Document Type

Article

Publication Date

5-1-2016

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This article has been peer reviewed. It was published in: PLoS ONE.

Volume 11, Issue 5, 1 May 2016, Article number e0154660.

The published version is available at DOI: 10.1371/journal.pone.0154660

Copyright © 2016 Doucet et al

This is an open access article distributed under the terms of the Creative Commons Attribution License, which permits unrestricted use, distribution, and reproduction in any medium, provided the original author and source are credited.

Abstract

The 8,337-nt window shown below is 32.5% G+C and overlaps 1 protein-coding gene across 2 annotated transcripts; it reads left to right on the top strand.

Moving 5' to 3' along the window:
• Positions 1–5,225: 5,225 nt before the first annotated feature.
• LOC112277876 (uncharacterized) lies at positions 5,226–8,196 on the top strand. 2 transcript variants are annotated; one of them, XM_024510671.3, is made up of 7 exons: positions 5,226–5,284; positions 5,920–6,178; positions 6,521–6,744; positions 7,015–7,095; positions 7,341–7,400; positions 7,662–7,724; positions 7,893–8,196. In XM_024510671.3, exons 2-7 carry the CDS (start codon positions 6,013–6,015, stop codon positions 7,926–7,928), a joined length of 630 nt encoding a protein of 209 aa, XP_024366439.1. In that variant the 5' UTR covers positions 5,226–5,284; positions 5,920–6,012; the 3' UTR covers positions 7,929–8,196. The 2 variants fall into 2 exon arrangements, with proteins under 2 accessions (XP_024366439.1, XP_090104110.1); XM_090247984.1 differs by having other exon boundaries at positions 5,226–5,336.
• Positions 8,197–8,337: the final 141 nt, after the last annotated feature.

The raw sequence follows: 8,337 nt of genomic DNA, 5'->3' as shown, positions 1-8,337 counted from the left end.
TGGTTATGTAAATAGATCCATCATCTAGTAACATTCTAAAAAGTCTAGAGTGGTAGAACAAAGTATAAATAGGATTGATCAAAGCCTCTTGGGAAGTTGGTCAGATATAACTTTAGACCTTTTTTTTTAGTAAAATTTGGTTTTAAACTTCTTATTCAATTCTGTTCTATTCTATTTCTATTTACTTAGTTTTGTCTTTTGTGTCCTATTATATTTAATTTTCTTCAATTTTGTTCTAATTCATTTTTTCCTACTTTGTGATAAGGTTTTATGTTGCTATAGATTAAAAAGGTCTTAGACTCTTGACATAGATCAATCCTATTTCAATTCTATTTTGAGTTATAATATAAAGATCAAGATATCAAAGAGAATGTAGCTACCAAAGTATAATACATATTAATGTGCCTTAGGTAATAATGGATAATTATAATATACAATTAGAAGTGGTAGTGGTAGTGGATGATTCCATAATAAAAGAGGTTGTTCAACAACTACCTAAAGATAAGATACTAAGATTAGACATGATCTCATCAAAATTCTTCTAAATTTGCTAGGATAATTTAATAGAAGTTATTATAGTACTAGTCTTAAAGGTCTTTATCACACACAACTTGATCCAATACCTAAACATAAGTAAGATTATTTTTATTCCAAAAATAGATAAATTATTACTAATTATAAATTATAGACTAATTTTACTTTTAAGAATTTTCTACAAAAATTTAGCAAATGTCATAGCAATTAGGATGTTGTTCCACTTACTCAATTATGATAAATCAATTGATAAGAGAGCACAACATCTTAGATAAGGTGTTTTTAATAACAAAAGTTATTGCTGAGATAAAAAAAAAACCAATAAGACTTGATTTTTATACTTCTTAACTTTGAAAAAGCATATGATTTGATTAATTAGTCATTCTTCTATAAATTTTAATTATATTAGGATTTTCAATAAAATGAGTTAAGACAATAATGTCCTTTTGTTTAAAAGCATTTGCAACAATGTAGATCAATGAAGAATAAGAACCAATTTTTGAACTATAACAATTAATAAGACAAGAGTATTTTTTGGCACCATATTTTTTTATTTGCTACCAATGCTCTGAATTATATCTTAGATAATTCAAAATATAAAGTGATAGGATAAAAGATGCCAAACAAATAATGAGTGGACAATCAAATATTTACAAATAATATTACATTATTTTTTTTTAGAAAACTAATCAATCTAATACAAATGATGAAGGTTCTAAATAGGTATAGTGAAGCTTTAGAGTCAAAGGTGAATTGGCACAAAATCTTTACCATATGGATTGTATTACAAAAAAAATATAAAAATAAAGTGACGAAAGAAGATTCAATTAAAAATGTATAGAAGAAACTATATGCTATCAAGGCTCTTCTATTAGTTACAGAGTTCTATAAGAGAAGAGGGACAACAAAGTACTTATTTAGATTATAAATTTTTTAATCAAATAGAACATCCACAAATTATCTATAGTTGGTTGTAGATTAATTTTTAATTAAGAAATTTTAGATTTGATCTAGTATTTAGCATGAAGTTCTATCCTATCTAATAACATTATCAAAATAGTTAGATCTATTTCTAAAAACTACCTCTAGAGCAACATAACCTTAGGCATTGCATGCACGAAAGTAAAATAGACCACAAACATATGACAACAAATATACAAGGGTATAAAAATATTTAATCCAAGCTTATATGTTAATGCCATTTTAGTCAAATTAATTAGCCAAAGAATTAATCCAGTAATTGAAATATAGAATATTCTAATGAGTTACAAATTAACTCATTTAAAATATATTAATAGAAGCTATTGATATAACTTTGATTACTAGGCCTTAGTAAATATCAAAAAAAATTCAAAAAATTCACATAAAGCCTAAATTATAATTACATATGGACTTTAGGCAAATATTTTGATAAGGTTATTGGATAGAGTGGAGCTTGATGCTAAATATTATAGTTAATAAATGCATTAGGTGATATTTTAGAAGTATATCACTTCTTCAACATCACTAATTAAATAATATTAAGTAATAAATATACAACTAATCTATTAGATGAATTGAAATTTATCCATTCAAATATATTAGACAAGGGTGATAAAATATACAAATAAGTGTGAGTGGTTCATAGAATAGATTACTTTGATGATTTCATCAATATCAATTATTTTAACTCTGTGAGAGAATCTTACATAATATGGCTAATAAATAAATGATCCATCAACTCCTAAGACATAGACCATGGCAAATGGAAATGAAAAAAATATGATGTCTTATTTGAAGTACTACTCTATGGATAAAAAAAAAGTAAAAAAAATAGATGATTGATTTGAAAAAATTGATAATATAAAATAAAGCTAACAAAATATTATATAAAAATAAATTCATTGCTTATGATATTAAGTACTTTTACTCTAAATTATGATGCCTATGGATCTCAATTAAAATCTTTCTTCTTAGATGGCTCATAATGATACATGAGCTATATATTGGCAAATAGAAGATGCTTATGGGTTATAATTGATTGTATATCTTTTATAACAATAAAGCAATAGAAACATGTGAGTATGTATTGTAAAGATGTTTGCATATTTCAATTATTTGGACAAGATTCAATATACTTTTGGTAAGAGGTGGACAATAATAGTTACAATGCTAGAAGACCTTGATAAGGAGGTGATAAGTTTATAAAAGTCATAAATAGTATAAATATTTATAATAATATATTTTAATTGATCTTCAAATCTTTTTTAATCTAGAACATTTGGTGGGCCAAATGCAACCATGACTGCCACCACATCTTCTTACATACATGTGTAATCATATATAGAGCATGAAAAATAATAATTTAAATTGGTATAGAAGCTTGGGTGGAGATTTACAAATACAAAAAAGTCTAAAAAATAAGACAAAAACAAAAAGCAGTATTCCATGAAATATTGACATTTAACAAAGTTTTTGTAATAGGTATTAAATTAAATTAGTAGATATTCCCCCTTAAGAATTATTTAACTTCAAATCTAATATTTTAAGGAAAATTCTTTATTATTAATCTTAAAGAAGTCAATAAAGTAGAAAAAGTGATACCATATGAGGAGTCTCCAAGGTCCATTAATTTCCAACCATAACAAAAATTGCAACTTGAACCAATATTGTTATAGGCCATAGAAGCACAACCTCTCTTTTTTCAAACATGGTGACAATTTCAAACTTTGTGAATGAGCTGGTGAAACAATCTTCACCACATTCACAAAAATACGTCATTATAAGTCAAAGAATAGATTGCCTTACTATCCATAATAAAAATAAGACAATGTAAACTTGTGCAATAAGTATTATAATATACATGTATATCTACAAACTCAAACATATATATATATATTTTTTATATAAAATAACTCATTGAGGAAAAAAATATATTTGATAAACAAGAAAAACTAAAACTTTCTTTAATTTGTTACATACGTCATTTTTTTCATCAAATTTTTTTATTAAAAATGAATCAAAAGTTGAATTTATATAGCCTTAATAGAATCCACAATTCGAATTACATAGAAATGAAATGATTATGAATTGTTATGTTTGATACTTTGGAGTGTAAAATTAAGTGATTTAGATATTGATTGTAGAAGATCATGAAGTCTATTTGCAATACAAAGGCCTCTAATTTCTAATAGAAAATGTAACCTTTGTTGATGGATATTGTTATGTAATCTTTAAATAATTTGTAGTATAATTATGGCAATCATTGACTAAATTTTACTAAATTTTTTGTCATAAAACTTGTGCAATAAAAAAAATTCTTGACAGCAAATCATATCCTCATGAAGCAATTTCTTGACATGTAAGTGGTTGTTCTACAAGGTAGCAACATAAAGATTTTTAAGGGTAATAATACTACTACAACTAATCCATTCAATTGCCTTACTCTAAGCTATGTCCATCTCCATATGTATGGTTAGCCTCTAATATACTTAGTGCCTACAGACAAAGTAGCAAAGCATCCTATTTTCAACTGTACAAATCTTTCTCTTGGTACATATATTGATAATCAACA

Temporal lobe epilepsy (TLE) affects multiple brain regions through evidence from both structural (gray matter; GM) and functional connectivity (FC) studies. We tested whether these structural abnormalities were associated with FC abnormalities, and assessed the ability of these measures to explain episodic memory impairments in this population. A resting-state and T1 sequences were acquired on 94 (45 with mesial temporal pathology) TLE patients and 50 controls, using magnetic resonance imaging (MRI) technique. A voxel-based morphometry analysis was computed to determine the GM volume differences between groups (right, left TLE, controls). Resting-state FC between the abnormal GM volume regions was computed, and compared between groups. Finally, we investigated the relation between EM, GM and FC findings. Patients with and without temporal pathology were analyzed separately. The results revealed reduced GM volume in multiple regions in the patients relative to the controls. Using FC, we found the abnormal GM regions did not display abnormal functional connectivity. Lastly, we found in left TLE patients, verbal episodic memory was associated with abnormal left posterior hippocampus volume, while in right TLE, non-verbal episodic memory was better predicted by resting-state FC measures. This study investigated TLE abnormalities using a multi-modal approach combining GM, FC and neurocognitive measures. We did not find that the GM abnormalities were functionally or abnormally connected during an inter-ictal resting state, which may reflect a weak sensitivity of functional connectivity to the epileptic network. We provided evidence that verbal and non-verbal episodic memory in left and right TLE patients may have distinct relationships with structural and functional measures. Lastly, we provide data suggesting that in the setting of occult, non-lesional right TLE pathology, a coupling of structural and functional abnormalities in extra-temporal/non-ictal regions is necessary to produce reductions in episodic memory recall. The latter, in particular, demonstrates the complex structure/function interactions at work when trying to understand cognition in TLE, suggesting that subtle network effects can emerge bearing specific relationships to hemisphere and the type of pathology.

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